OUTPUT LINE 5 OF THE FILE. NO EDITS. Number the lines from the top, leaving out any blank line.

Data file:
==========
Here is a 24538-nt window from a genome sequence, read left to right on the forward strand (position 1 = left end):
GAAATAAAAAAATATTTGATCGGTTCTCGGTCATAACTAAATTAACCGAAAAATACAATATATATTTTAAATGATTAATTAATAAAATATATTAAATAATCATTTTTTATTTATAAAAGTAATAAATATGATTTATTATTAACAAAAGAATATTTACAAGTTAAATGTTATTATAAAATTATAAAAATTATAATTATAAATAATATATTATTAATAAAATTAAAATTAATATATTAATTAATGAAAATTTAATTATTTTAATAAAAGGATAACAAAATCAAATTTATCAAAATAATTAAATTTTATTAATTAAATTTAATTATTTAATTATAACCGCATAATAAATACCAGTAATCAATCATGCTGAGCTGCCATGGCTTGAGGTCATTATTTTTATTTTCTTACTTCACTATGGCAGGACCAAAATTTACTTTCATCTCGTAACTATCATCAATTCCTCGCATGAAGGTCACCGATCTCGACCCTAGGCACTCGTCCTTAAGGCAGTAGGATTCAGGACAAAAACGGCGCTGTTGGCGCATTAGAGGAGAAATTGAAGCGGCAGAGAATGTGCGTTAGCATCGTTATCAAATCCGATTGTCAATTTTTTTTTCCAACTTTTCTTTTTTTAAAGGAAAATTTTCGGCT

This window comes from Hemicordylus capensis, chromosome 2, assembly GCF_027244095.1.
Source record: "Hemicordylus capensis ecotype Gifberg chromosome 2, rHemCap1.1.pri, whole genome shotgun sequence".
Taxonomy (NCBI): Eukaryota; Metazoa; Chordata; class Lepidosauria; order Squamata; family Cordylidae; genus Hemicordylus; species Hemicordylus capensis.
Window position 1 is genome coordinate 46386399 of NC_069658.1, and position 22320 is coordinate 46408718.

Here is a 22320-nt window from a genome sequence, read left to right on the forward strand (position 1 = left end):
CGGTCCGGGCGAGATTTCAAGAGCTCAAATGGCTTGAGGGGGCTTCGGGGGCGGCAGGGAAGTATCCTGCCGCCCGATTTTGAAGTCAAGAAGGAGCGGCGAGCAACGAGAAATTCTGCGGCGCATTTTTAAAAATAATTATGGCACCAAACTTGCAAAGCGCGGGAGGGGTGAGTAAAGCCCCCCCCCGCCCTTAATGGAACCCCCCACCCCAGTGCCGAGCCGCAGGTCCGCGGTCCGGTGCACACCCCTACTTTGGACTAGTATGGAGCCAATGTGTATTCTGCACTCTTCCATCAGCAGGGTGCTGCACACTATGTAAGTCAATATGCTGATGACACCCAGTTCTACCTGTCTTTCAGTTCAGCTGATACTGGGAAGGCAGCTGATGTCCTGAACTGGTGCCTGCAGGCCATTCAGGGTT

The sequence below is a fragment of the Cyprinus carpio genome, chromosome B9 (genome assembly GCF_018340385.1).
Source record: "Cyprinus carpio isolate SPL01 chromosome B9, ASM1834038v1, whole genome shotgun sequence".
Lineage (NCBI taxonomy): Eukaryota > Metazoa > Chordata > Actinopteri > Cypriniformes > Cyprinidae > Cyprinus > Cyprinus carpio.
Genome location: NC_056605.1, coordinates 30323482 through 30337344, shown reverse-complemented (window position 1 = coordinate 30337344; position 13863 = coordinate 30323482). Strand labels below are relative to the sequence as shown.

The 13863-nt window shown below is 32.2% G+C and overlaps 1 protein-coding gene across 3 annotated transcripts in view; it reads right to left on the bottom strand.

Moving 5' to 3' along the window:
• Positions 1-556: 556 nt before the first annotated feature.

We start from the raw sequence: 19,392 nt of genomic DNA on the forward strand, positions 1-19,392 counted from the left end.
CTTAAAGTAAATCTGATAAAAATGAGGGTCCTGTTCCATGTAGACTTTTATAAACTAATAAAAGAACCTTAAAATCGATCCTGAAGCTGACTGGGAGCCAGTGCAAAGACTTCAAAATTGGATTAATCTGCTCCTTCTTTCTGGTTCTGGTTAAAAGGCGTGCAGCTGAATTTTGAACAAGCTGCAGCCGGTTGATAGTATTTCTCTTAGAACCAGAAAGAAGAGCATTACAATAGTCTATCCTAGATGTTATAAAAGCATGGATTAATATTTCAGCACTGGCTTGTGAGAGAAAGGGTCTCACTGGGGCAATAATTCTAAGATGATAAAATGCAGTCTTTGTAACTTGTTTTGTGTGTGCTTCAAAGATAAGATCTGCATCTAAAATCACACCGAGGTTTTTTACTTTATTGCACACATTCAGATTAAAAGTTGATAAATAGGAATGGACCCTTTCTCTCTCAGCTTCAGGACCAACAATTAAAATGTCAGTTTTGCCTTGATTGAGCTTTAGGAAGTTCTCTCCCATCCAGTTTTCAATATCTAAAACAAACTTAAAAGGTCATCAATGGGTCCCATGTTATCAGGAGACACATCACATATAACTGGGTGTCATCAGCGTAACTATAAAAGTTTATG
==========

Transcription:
Taxonomy (NCBI): Eukaryota; Metazoa; Chordata; class Lepidosauria; order Squamata; family Cordylidae; genus Hemicordylus; species Hemicordylus capensis.